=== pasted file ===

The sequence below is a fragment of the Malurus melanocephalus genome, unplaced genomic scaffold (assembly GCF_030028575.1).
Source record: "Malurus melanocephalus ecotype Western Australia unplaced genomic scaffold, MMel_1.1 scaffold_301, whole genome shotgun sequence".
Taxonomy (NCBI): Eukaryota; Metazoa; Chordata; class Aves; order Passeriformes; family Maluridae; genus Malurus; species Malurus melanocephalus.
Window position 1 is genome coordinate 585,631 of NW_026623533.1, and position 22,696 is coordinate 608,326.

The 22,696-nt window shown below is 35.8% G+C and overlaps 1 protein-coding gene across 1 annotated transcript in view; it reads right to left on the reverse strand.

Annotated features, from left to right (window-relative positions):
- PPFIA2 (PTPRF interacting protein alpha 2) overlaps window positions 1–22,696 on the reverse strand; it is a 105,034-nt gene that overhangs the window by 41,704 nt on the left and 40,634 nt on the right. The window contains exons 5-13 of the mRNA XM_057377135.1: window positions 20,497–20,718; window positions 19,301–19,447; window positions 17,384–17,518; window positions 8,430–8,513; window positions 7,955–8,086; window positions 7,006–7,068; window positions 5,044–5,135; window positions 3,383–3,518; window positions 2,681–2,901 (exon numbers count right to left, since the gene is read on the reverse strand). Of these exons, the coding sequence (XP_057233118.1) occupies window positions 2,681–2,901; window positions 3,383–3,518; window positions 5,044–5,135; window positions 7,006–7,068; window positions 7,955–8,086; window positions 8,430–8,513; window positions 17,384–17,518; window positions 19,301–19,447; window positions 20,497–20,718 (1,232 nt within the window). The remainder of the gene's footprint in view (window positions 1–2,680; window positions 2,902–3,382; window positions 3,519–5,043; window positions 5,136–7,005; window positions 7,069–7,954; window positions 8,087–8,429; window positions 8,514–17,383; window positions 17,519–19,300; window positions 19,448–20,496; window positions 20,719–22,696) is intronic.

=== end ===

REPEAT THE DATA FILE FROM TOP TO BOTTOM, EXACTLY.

The sequence below is a fragment of the Malurus melanocephalus genome, unplaced genomic scaffold (assembly GCF_030028575.1).
Source record: "Malurus melanocephalus ecotype Western Australia unplaced genomic scaffold, MMel_1.1 scaffold_301, whole genome shotgun sequence".
Taxonomy (NCBI): Eukaryota; Metazoa; Chordata; class Aves; order Passeriformes; family Maluridae; genus Malurus; species Malurus melanocephalus.
Window position 1 is genome coordinate 585,631 of NW_026623533.1, and position 22,696 is coordinate 608,326.

The 22,696-nt window shown below is 35.8% G+C and overlaps 1 protein-coding gene across 1 annotated transcript in view; it reads right to left on the reverse strand.

Annotated features, from left to right (window-relative positions):
- PPFIA2 (PTPRF interacting protein alpha 2) overlaps window positions 1–22,696 on the reverse strand; it is a 105,034-nt gene that overhangs the window by 41,704 nt on the left and 40,634 nt on the right. The window contains exons 5-13 of the mRNA XM_057377135.1: window positions 20,497–20,718; window positions 19,301–19,447; window positions 17,384–17,518; window positions 8,430–8,513; window positions 7,955–8,086; window positions 7,006–7,068; window positions 5,044–5,135; window positions 3,383–3,518; window positions 2,681–2,901 (exon numbers count right to left, since the gene is read on the reverse strand). Of these exons, the coding sequence (XP_057233118.1) occupies window positions 2,681–2,901; window positions 3,383–3,518; window positions 5,044–5,135; window positions 7,006–7,068; window positions 7,955–8,086; window positions 8,430–8,513; window positions 17,384–17,518; window positions 19,301–19,447; window positions 20,497–20,718 (1,232 nt within the window). The remainder of the gene's footprint in view (window positions 1–2,680; window positions 2,902–3,382; window positions 3,519–5,043; window positions 5,136–7,005; window positions 7,069–7,954; window positions 8,087–8,429; window positions 8,514–17,383; window positions 17,519–19,300; window positions 19,448–20,496; window positions 20,719–22,696) is intronic.